At the center of Now Return Us to Normal is the desire to understand the trauma of so-called “wilderness schools,” remote camps built around the shaky principles of behavioral modification through what can often be cruel tactics. Director Leslie Koren––later diagnosed with PTSD as a result of attending a wilderness school at a teen––reconnects with alum of the Oakley School where she had been sent in Utah, thousands of miles from her family in Buffalo, NY.
The stories Koren encounters are remarkably similar: some teens were experimenting with drugs, alcohol, and self-harm; others, like Koren, were battling clinical depression and began to withdraw from activities they normally enjoyed. Her parents thought they were making the right choice when a local therapist recommended Oakley as a solution to a problem that perhaps did not require such an extreme solution.
Centered around Koren’s own inquiry and the experiences of others (some escorted by private security to wilderness programs far from home), Now Return Us to Normal proves to be a cathartic inquiry for the maker as she navigates the power figures of authority from Oakley still hold, years removed from the program. The picture occasionally takes the shape of an emotional mystery with Koren at one point meeting alone with the school’s former Dean of Students in a scene told entirely through the blur of a rainy window, as she is questioned regarding her feelings versus the actual reality of her experience at Oakley.
She and others are of course right to feel traumatized as former students being interviewed recount therapeutic processes that sound more or less like the kinds of psychological torture that would raise the eyebrows of watchdogs if used in a correctional setting. Strategies include isolating students upon arrival, controlling who they could talk to and in what settings, taking away certain privileges, and cruel sessions designed to psychologically break already emotionally fragile students. In one, recalled on camera, teenage girls are told by a facilitator to tell each other what they really think of each other, an exercise designed in cruelty.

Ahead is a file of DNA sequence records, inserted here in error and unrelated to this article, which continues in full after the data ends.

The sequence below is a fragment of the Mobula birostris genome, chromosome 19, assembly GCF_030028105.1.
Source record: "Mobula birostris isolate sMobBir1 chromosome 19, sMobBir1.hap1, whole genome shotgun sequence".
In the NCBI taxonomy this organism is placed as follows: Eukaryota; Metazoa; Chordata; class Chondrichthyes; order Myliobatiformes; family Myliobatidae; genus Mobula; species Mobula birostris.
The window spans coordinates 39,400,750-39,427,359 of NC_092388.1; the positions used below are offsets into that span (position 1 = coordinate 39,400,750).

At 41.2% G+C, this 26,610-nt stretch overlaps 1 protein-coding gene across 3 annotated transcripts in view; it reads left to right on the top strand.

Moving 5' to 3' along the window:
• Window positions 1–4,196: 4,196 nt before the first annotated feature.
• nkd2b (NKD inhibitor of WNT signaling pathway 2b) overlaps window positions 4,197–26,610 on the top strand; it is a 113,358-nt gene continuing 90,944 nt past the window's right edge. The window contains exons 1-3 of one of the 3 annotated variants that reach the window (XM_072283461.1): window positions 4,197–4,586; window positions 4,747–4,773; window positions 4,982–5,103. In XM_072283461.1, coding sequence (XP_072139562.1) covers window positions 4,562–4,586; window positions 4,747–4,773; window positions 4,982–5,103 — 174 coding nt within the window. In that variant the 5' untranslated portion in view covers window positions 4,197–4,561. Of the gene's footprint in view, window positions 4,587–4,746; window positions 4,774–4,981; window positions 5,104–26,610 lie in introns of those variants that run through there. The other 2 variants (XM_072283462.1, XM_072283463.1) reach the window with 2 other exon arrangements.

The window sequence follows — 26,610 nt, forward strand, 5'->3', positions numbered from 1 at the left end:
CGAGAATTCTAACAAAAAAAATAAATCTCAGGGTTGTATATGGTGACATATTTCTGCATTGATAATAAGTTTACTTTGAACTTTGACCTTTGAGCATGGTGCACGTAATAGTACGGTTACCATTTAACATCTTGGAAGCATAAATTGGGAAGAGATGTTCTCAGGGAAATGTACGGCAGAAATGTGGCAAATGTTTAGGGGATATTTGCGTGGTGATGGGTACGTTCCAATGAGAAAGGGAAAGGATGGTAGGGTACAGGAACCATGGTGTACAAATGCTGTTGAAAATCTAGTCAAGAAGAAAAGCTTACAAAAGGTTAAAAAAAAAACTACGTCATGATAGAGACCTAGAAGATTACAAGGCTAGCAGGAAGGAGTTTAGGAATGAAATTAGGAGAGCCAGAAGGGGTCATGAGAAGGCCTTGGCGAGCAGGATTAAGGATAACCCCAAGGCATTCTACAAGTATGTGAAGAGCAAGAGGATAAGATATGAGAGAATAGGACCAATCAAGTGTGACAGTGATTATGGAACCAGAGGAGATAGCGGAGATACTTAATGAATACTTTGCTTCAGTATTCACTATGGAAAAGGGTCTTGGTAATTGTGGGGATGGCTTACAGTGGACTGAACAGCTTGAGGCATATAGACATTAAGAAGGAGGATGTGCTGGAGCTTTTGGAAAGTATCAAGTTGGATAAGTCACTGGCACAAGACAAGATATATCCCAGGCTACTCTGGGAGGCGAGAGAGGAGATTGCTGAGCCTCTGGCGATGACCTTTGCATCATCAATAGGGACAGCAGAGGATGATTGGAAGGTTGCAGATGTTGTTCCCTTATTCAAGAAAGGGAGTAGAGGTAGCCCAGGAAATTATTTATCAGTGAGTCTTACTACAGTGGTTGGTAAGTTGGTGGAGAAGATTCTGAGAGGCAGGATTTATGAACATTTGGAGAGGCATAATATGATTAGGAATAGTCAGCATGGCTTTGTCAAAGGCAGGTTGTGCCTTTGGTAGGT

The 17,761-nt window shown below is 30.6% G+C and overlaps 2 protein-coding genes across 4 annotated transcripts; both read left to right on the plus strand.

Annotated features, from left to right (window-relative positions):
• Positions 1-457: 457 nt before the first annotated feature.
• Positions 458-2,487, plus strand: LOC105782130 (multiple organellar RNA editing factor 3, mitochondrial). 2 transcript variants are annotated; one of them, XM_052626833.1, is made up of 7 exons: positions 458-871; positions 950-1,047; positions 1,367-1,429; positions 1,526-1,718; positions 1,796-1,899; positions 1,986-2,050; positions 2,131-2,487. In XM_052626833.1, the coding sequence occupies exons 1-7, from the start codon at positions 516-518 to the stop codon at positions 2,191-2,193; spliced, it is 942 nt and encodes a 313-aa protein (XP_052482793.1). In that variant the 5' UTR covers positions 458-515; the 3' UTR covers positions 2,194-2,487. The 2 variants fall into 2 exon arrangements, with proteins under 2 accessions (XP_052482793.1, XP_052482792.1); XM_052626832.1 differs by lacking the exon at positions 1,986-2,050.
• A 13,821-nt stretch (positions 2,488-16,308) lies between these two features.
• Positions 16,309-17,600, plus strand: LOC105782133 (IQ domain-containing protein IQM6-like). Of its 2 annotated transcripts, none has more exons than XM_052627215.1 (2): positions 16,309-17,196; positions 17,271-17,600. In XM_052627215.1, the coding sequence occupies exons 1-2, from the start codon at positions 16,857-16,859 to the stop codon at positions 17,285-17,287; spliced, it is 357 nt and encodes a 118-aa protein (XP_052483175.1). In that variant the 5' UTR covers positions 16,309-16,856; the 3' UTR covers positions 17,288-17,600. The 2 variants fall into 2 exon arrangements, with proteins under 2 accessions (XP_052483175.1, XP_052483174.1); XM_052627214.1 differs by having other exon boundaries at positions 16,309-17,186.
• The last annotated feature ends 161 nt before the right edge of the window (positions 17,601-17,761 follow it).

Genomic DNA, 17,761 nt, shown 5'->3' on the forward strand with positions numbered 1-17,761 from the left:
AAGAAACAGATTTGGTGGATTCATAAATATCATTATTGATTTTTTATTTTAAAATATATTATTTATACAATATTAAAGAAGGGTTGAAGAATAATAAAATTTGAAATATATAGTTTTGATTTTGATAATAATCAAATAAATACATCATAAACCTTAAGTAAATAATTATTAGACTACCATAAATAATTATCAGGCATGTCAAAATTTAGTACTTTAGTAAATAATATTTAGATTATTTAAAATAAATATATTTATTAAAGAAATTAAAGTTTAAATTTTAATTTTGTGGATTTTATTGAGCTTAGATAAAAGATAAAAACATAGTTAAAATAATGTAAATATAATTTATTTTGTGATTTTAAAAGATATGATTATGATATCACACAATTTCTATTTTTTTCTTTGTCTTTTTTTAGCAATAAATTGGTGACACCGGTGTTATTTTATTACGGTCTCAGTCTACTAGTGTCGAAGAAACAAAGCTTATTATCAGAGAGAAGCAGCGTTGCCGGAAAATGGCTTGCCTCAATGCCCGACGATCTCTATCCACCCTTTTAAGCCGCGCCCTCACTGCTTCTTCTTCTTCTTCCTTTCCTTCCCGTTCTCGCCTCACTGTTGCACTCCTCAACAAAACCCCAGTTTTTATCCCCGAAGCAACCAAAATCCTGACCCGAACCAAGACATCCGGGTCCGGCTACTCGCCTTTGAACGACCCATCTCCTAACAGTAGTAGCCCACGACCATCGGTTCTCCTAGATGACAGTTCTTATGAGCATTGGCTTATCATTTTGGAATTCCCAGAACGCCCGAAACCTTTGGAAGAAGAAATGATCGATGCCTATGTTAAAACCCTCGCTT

With a quiet and contemplative tone, Koren hasn’t made an alarmist expose on a questionable industry but rather focuses on her own journey as she processes the power Oakley once held over her. Participants include her parents, who speak comfortably about their choices once Koren easies their tensions regarding the project. They are not to blame––they simply thought they were making the right choice.
The stories are mostly familiar with some choosing to remain anonymous as they hope to build careers and live their lives following their traumatic experiences. For Koren, the focus is on personal growth as she logs thousands of cross-country miles to investigate the origins of her condition which includes reoccurring nightmares and anxiety about Oakley. Now Return Us to Normal is a kind of personal, poetic road movie, interested in the journey even if the destination is somewhat unclear.
Now Return Us To Normal screened at the Three Rivers Film Festival.